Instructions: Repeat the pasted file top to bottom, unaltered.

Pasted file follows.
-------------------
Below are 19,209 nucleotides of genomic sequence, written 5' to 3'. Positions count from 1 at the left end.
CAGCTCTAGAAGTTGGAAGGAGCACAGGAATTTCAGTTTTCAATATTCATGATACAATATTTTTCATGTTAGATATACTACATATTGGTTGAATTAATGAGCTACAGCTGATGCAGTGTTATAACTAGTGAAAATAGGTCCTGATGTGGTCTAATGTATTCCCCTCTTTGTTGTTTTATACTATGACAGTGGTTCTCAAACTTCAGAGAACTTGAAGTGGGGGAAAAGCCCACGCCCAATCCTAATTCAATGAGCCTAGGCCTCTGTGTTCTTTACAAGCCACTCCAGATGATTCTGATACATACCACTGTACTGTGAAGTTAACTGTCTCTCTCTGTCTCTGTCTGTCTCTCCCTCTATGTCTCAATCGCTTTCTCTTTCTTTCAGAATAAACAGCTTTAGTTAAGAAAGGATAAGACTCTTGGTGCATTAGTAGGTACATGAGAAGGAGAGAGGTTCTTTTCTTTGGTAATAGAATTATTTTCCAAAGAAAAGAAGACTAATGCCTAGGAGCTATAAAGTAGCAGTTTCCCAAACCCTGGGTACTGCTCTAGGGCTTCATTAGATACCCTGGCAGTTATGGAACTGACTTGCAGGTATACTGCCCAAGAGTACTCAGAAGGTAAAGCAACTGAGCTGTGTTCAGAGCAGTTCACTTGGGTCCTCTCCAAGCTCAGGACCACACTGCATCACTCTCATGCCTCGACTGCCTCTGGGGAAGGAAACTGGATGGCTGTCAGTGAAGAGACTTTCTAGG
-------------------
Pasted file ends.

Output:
Below are 19,209 nucleotides of genomic sequence, written 5' to 3'. Positions count from 1 at the left end.
CAGCTCTAGAAGTTGGAAGGAGCACAGGAATTTCAGTTTTCAATATTCATGATACAATATTTTTCATGTTAGATATACTACATATTGGTTGAATTAATGAGCTACAGCTGATGCAGTGTTATAACTAGTGAAAATAGGTCCTGATGTGGTCTAATGTATTCCCCTCTTTGTTGTTTTATACTATGACAGTGGTTCTCAAACTTCAGAGAACTTGAAGTGGGGGAAAAGCCCACGCCCAATCCTAATTCAATGAGCCTAGGCCTCTGTGTTCTTTACAAGCCACTCCAGATGATTCTGATACATACCACTGTACTGTGAAGTTAACTGTCTCTCTCTGTCTCTGTCTGTCTCTCCCTCTATGTCTCAATCGCTTTCTCTTTCTTTCAGAATAAACAGCTTTAGTTAAGAAAGGATAAGACTCTTGGTGCATTAGTAGGTACATGAGAAGGAGAGAGGTTCTTTTCTTTGGTAATAGAATTATTTTCCAAAGAAAAGAAGACTAATGCCTAGGAGCTATAAAGTAGCAGTTTCCCAAACCCTGGGTACTGCTCTAGGGCTTCATTAGATACCCTGGCAGTTATGGAACTGACTTGCAGGTATACTGCCCAAGAGTACTCAGAAGGTAAAGCAACTGAGCTGTGTTCAGAGCAGTTCACTTGGGTCCTCTCCAAGCTCAGGACCACACTGCATCACTCTCATGCCTCGACTGCCTCTGGGGAAGGAAACTGGATGGCTGTCAGTGAAGAGACTTTCTAGG